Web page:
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Inside Politics: It wasn't a McKenna crowd that voted

Just as happened across the nation, younger and minority voters who favored Democrats took the trouble to cast their ballots. While Seattle made its voice heard, voting fell in areas that usually help Republicans.
Attorney General Rob McKenna

Attorney General Rob McKenna Courtesy of the Office of Attorney General

I have been waiting to comment on the results of the election until all the votes were counted and we had data divided by legislative district and congressional district. The results at the national level and in the governor’s race were so different than I expected based on polling done by professionals I respect that I wanted to wait and see the total results before drawing any conclusions. But with the counting all but over, one thing is clear: Outside the city of Seattle, turnout in Washington state was down compared to 2008, which created an electorate even less likely to elect what would have been the first Republican governor in 28 years.

By now the narrative of the 2012 election is well known. Non-white and younger voters made up a greater share of the electorate than ever before, and these changing demographics propelled President Obama and Democrats to victory. There is no doubt that is true.  The exit polls confirm it.  But did the percentages change because more blacks, Latinos and young voters turned out, or because more older, white voters stayed home? The latter is the thesis some national analysts are advancing.

In Washington state, ballot return statistics seem to support the notion that Democrats voted and Republicans didn’t, at least not as they have in the past.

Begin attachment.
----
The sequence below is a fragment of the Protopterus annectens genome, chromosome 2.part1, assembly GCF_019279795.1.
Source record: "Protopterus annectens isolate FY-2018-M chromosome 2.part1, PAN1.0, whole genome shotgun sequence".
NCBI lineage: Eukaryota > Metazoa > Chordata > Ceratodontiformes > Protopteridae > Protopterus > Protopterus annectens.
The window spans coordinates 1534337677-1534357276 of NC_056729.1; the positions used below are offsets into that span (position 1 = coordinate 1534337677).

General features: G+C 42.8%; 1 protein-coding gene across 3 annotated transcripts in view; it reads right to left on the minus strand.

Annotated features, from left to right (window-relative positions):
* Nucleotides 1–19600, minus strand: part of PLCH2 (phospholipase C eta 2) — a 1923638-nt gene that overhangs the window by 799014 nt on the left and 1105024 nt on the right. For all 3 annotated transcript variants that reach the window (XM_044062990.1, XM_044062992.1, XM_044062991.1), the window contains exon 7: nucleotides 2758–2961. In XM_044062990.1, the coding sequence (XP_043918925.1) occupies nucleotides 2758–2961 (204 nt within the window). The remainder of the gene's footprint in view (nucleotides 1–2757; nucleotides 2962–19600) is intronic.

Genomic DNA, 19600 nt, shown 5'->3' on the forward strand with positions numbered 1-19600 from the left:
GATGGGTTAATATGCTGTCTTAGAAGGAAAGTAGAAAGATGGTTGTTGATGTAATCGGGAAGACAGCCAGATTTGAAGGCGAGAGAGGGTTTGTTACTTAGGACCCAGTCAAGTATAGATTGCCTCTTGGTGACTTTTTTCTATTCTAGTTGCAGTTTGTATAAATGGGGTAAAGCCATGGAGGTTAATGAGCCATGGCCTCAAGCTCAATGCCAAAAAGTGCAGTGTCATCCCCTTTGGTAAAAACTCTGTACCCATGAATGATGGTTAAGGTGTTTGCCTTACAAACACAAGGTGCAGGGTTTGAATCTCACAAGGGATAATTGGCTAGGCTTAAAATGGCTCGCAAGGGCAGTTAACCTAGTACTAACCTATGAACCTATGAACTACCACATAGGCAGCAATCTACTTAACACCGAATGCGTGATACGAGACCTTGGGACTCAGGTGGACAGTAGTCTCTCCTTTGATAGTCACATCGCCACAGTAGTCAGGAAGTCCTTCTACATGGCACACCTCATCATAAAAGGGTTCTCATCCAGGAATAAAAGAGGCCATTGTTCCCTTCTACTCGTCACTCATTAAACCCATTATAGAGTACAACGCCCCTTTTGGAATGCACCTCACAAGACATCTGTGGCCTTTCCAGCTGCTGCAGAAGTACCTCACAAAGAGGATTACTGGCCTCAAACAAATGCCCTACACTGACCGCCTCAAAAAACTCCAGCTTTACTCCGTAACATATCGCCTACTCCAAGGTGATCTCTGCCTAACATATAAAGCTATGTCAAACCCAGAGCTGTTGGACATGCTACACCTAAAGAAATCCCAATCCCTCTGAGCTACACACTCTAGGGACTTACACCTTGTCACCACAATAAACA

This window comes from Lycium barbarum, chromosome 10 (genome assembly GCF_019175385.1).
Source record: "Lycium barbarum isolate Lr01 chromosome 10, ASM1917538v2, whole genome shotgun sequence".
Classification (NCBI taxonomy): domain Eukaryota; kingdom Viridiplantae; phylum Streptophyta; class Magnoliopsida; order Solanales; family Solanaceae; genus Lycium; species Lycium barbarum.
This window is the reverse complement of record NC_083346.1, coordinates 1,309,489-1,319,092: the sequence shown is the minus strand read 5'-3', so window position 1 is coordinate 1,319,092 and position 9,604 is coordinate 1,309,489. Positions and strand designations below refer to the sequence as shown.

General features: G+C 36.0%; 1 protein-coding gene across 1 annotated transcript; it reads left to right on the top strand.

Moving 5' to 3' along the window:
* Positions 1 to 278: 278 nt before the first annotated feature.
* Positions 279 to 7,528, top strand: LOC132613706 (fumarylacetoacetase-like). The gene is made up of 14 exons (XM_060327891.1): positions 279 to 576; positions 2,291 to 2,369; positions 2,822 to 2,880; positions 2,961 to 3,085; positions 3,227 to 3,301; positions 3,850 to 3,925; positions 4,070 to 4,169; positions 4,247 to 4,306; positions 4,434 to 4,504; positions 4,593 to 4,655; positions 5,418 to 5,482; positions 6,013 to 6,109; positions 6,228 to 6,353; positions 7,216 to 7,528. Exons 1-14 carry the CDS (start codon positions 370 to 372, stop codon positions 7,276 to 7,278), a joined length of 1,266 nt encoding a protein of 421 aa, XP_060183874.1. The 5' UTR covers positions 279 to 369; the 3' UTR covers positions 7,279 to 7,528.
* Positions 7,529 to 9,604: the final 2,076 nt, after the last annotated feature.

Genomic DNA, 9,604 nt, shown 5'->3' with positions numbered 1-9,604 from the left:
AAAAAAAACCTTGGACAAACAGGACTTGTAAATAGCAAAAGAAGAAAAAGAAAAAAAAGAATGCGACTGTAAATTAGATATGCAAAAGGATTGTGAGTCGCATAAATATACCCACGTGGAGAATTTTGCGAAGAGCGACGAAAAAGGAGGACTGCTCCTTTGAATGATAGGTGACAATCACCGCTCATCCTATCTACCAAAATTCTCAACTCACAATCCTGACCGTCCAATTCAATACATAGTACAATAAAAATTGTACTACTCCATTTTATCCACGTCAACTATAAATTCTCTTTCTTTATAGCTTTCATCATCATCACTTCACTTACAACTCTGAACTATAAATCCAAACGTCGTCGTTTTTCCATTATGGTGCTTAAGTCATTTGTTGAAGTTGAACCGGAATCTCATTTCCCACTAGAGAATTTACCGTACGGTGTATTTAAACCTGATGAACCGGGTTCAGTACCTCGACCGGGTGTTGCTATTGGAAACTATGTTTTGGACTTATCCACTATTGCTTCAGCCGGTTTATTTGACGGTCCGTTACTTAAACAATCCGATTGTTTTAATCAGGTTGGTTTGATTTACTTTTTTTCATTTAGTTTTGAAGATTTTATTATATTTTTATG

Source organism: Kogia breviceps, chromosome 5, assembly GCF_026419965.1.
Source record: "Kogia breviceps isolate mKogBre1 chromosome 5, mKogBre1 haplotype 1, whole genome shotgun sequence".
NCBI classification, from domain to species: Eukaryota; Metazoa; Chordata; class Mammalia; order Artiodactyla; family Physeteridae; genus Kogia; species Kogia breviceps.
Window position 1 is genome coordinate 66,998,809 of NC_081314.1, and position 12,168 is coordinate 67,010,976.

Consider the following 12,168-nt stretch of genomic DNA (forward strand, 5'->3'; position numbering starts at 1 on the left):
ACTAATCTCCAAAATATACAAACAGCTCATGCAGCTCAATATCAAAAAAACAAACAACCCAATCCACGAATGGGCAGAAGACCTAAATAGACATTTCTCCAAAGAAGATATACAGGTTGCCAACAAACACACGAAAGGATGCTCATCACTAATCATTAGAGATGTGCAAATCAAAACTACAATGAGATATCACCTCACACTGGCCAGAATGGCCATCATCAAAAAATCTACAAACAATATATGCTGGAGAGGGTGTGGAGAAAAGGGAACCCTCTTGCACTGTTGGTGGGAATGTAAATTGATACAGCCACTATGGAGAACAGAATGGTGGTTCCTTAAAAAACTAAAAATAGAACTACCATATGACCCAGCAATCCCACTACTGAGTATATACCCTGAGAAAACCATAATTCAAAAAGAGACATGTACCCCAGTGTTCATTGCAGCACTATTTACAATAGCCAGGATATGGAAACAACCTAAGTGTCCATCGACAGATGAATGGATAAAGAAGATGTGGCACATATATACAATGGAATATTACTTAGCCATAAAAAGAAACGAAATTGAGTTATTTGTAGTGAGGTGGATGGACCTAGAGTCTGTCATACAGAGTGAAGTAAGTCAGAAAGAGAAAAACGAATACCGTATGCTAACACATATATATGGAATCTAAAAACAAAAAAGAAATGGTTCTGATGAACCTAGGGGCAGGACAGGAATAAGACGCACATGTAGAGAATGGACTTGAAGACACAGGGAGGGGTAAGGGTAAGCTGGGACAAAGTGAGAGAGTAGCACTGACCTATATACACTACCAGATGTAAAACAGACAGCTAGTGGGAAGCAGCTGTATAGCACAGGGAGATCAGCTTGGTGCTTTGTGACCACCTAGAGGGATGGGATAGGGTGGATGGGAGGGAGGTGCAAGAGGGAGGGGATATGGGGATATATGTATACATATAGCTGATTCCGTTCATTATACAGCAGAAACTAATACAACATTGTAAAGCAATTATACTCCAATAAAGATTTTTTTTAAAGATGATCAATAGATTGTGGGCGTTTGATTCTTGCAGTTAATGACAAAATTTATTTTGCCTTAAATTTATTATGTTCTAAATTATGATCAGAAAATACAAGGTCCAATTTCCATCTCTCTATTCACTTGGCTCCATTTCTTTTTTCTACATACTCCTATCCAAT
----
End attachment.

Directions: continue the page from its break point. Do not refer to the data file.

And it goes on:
Consider this:

Statewide turnout in 2008 was 84.6 percent.  This year it will likely not reach 81 percent.

In 2008, turnout in the city of Seattle was 86 percent.  This year it is at 84 percent and is likely to edge slightly higher.  The 7th Congressional District — Seattle — has so far returned 354,000 ballots, far more than any other district. King County turnout overall is likely to be down only slightly from 2008. So in Seattle and the rest of King County, voters turned out at roughly the same rate they did in 2008.

But look at 2012 turnout compared to 2008 in “Republican” counties: Benton, Chelan, Douglas, and Pierce, down 3 percent.  Skagit, down 5 percent. Clark, Cowlitz, Kitsap, and Spokane, down 6 percent. Lewis and Yakima, down 7 percent.  Grant, down 8 percent; and Franklin, down 9 percent.

This pattern of low turnout in Republican areas occurred in the August primary, but I don’t know any campaign professional who expected it to repeat in the general election.

I have no idea why turnout is down outside the urban core of our state. I do know that the Washington State Republican Party and the Rob McKenna campaign conducted a professional, well-funded get-out-the-vote effort. I don’t think campaign mechanics were the culprit.

According to exit polls, the percentage of young voters and non-white votes rose dramatically in Washington state, just as it did across the nation. As a result, Democrats enjoyed a 13 percent advantage in party identification, even higher than the partisan edge they had in 2008. Clearly, the failure of voters outside Seattle and King County to turn in ballots at the same rate they did four years ago played a major role.

Of course, the election of 2012 was about far more than turnout. Once all the results are in I will offer some thoughts on what happened, and what the immediate future holds.

Chris Vance is a public affairs consultant who lives in Auburn and an adjunct faculty member in the University of Washington's Evans School of Public Affairs. He was chair of the Republican Party in Washington from 2001-06, a King County Council member from 1994-2001, and a state representative from 1991-93. He can be reached at cvapv@comcast.net.


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Comments:

Posted Tue, Nov 20, 1:30 a.m. Inappropriate

I suspect that some of that had to do with several the Initiatives on the ballot as much as the candidates. Take marijuana legalization. Marijuana is a young mans drug...over whelmingly used in the 18 to 26 category. Now a college age man might not give a hoot about a candidate, but he sure likes his weed...and while he's voting he'll probably go Democrat. Same with Marriage Equality. It brings out a voter type who is really, really interested in that issue and he'll vote for a Democrat.